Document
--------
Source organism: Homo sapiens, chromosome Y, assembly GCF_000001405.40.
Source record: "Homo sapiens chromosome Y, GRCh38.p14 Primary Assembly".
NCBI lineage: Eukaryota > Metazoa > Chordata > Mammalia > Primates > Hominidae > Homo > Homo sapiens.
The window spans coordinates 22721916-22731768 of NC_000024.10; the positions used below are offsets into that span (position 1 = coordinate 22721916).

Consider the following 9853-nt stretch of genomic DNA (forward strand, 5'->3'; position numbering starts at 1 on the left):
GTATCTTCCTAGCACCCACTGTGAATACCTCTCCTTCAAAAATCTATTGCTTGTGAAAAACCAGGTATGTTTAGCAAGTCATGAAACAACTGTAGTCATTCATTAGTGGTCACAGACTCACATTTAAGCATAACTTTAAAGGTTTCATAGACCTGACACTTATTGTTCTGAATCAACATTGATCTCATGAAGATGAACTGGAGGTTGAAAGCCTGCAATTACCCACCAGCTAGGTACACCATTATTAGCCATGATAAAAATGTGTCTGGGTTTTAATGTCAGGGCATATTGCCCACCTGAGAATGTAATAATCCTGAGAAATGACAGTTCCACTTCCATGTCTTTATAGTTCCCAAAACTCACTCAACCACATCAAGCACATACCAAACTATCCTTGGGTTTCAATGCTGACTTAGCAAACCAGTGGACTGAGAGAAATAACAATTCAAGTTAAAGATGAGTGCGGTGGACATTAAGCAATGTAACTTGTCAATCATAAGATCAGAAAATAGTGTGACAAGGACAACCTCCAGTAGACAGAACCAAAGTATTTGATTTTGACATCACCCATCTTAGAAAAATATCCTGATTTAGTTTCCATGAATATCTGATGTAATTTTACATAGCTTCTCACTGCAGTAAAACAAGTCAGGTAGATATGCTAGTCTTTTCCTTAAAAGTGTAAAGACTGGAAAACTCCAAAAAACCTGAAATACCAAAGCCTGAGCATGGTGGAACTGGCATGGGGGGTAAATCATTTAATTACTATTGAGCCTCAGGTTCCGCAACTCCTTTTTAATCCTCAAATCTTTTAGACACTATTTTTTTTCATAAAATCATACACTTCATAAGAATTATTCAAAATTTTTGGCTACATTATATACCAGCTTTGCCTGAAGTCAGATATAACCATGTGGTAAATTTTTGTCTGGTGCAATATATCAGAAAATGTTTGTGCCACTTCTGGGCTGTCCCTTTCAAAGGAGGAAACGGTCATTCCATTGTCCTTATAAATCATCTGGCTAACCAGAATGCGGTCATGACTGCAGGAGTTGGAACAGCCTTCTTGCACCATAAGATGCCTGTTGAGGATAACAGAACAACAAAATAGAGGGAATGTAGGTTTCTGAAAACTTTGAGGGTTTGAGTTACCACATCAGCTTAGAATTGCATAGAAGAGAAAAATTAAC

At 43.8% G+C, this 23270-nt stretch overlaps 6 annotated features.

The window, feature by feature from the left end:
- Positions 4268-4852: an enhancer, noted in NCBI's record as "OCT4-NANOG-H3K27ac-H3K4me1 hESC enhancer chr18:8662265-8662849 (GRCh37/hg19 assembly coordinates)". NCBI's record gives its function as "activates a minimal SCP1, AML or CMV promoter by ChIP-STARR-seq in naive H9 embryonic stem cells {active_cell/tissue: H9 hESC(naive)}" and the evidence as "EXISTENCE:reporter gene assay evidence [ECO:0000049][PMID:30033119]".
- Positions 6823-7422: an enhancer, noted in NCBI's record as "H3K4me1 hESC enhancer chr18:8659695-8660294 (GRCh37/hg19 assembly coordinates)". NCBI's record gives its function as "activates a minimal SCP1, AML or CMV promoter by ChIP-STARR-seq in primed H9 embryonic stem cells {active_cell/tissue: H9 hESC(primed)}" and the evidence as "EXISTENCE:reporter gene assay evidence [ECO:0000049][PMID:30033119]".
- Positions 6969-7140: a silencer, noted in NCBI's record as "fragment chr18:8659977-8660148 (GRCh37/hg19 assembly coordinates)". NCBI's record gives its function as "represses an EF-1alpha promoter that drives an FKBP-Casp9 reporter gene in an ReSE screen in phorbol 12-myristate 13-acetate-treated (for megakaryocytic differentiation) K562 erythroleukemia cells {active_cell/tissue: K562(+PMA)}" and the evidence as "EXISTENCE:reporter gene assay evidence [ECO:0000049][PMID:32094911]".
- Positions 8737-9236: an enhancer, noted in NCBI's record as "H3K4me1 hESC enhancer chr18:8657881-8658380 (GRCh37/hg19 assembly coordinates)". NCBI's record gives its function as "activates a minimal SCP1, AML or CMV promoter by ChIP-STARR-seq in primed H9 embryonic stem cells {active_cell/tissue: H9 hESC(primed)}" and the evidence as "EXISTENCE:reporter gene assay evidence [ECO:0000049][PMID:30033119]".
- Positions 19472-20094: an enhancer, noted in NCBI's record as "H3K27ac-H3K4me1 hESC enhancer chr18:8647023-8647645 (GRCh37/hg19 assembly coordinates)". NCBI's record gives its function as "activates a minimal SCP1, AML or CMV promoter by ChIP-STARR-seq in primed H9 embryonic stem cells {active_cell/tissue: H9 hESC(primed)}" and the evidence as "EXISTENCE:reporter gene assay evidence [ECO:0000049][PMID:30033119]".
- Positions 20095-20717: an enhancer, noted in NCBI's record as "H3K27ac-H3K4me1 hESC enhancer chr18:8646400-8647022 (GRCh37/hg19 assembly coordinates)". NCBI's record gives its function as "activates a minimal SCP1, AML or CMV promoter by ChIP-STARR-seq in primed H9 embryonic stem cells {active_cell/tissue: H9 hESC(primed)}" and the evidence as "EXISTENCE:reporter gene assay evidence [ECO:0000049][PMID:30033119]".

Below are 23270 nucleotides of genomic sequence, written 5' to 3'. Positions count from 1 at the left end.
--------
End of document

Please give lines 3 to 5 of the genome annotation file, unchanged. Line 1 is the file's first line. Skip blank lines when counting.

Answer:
NCBI lineage: Eukaryota > Metazoa > Chordata > Mammalia > Primates > Hominidae > Homo > Homo sapiens.
The window spans coordinates 22721916-22731768 of NC_000024.10; the positions used below are offsets into that span (position 1 = coordinate 22721916).

Consider the following 9853-nt stretch of genomic DNA (forward strand, 5'->3'; position numbering starts at 1 on the left):